In addition to creating tremendous value, AI is creating tremendous concentrations of power. Our community is wrestling with what constitutes fair use of that power.
The Markup published an article criticizing car insurance giant Allstate for price discrimination — charging different fees to different customers — based not only on their risk but also on their predicted willingness to pay. Is this behavior okay?
Digital technology enables online comparison shopping, which shifts pricing power toward consumers. But it also enables companies to create unique products for individual customers — say, a ride from point A to point B at a particular time, or a health insurance plan tailored to the customer’s personal history — and AI can help optimize prices to maximize profit for vendors. That can lead to both better products and worse price transparency.
If an online store sells the same hammer to different people for different prices, customers eventually will notice. That helps keep this form of price discrimination in check. But the temptation for sellers is still there. In 2016, Uber revealed that customers pay higher prices when their phone battery is low. (The company said it didn’t take advantage of this phenomenon.)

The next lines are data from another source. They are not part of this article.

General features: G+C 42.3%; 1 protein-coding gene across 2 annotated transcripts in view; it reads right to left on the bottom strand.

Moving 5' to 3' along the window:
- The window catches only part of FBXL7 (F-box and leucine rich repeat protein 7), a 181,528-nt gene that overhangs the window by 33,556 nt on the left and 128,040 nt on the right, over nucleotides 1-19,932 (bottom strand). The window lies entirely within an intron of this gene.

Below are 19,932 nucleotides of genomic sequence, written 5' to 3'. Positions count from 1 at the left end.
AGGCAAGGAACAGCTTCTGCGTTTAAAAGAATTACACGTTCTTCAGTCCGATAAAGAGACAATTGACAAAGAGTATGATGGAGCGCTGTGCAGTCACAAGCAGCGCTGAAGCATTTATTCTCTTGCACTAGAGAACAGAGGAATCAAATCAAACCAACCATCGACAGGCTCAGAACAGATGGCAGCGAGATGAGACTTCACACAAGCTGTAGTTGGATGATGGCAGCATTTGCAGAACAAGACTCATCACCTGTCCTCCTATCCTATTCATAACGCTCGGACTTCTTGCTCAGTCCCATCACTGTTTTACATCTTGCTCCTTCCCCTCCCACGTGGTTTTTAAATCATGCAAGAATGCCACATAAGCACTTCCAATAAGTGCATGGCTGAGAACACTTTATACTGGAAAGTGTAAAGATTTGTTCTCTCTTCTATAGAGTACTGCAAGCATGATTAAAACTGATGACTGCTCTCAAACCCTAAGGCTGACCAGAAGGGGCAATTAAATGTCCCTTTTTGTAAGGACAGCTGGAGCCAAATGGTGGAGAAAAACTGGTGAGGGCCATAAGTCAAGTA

I wonder sometimes if I should comparison-shop more frequently than I do. Less because I’m anxious to save a few dollars on one purchase, but because I want to train vendors’ AI systems to think I’m sensitive to price and thus to offer me lower prices.
In college, my Economics 101 professor taught about supply and demand, and how our economy creates surpluses for both producers and consumers. But AI is prompting us to revisit old economic theories — along with our sense of what’s fair.
These are hard questions. I hope we can work on them together to give the world great products and services at even better prices.